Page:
Today is Thanksgiving Day in Canada you know, and for a couple of weeks now we have had lots of cranberries and all sort of squash in our vegetable markets, winking fall and a promise of colorful dishes. Here is the result of my inspiration.
Ingredients: (serving 3): Ground beef or veal 400 gr. Onion, 1 medium, grated. Potatoes, 2 medium, sliced (for fries). Tomatoes, 2 medium, chopped. Turmeric, ½ tea spoon. Chickpea flour, ½ tbsp. Olive oil, 3-4 tbsp. Salt and powdered black pepper, to taste. V8 (or any vegetable juice mix), half a cup. Chopped parsley, 1 tbsp. Side vegetables: I used fresh patty pan squash, cranberries, and asparagus. Use what is in season and what you fancy most.
Back in Shiraz, when I was much younger, whenever we had a visitor who my mom wanted to impress, she would take over in the kitchen and make one of her mouth-watering and visually artistic dishes.
Kashk-bademjoon (made of eggplants and Iranian whey) with ground meat on the side was one of those memorable dishes. Remember Aash-e reshteh (“noodle-soup”)? Well, this dish shares some of major and unique ingredients with the aash, namely kashk, and fried mint, and crispy onion and garlic for garnish. If you don’t know what kashk is, please visit that post anyway to find out!
Ingredients: (serving 4)
In Iran the most common type of pasta dish is made by steam-cooking macaroni, mixed with a thick meaty sauce. The method is basically the same as cooking mixed rice, or polow. Back in Shiraz, my mom, my sisters, and later myself used to make “macaroni” at least once a week for dinner, and I used to love it.
For some reason, thought, I quite cooking it once I learned to cook pasta varieties served with sauce on the side. Just a couple of nights ago, I made a nostalgic “trip” and cooked Iranian style macaroni after what seems like ages! It turned so good that I thought it is worth sharing. Read the rest of this entry »
Fried stuffed whole fish is another ‘region-specific’ type of Persian cuisine which I relate to so strongly because my parents were originally from that region – Bushehr.
Even as a child I used to love this dish and I remember so vividly each time we had it for lunch I had to bother somebody sitting next to me to rid my portion of fish bones for me before I could attack my plate. I still prepare and cook stuffed fish my mom used to. Replacing the pretty, slender, round-bodied raashgoo and shurideh (two types of Persian Gulf fishes) with Sea bass does not seem to matter anymore; I still enjoy this dish enormously. Hope you do too.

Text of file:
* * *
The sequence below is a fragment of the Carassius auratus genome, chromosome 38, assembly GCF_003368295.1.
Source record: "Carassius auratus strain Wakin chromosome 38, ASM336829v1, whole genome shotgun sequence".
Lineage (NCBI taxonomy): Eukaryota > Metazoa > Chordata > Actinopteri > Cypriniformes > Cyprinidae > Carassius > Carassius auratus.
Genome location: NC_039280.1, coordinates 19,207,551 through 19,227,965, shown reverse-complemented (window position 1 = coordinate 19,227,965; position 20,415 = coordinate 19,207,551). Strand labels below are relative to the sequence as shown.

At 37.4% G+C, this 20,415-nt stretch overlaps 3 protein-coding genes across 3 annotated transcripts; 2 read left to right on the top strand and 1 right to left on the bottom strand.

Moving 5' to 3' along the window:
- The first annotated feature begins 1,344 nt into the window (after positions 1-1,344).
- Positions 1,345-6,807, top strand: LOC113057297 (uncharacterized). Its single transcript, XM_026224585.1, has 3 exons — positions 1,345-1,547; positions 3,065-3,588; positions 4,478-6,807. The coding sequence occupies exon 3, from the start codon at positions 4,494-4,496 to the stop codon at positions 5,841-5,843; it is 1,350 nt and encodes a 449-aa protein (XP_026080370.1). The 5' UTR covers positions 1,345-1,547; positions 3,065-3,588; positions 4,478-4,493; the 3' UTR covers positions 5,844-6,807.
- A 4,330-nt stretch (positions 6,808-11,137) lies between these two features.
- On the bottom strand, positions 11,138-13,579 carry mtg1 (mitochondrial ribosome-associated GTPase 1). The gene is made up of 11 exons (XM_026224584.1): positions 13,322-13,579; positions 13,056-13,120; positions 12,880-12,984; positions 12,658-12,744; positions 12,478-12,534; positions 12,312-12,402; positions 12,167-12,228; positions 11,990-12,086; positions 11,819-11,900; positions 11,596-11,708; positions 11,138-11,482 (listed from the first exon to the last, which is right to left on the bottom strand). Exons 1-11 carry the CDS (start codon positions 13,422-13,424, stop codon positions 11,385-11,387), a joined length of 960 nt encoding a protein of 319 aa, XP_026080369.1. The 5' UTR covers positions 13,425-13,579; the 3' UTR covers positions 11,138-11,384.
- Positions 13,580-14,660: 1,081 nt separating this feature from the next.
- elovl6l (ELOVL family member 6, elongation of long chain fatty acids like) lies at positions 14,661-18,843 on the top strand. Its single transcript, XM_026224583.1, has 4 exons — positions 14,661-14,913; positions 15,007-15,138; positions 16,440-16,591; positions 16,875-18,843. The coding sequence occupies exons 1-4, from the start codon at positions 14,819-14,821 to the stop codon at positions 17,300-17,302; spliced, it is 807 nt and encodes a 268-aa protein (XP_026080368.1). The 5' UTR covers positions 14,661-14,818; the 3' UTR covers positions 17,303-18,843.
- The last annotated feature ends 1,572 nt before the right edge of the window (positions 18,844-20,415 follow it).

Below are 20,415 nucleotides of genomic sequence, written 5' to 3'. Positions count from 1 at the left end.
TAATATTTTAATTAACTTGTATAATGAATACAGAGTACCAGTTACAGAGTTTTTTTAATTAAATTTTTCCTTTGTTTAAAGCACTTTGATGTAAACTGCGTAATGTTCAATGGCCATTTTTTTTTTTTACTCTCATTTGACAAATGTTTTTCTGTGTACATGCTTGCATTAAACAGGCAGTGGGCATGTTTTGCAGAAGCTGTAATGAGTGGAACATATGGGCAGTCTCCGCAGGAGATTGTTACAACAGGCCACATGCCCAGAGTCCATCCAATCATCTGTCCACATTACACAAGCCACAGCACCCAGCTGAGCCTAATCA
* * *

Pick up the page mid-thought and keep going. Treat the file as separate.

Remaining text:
Ingredients (two servings): Skinless, boneless chicken breast, half, cut in a few large pieces, washed and patted dry. Potatoes, 2 medium (leave skin on). Tomatoes, 2 medium. Spinach, 3-4 leaves. Bread crumbs of your choice, 4 tbsp. Olive oil, 3 tbsp. For dressing : Onion, 1, cut in small cubes. Lime juice, 1 tbsp. Salt and pepper, a pinch each. Olive oil, 1 tbsp. Read the rest of this entry »
Let’s get right to this divine dish; it is SO easy and delicious!!
Ingredients :Fettuccine pasta, 500 gr. Cooked shrimp – defrosted or fresh – peeled and deveined, 500 gr. Garlic 4 cloves, minced. Fresh parsley, 2 tbsp., chopped. Olive oil, 2 tbsp. Smoked Spanish paprika Powder (key ingredients, found in International section of most super markets), 1 tbsp. Salt and black pepper to taste.
Method: 1. In a large frying pan sauté garlic in 1 tbsp. of olive oil for a couple of minutes. Add shrimp and sauté for 5 minutes over high heat. Turn the heat back to medium and add smoked paprika stir frequently. At the very end, add half the amount of your parsley and set aside.
2. Use a large pot and fill it 3 quarter with water and a pinch of salt. Bring to boil and add pasta. It should cook in 10 minutes approximately, but you are always the judge! Don’t let it go too soft. Drain pasta and serve it in a platter or bowl and top it with 1 tbsp. of olive oil and more parsley. The fried shrimp goes to a separate bowl and sits next to the pasta on the table, looking gorgeous and smelling heavenly!
This is another exciting southern Iran speciality, provoking a lot of “home” memories. It is eaten with bread, which means it is usually prepared for supper, but no written rule about it. It is nutritious, delicious, gorgeous and very easy and fast to prepare.
- Ingredients (for 2-3): Read the rest of this entry »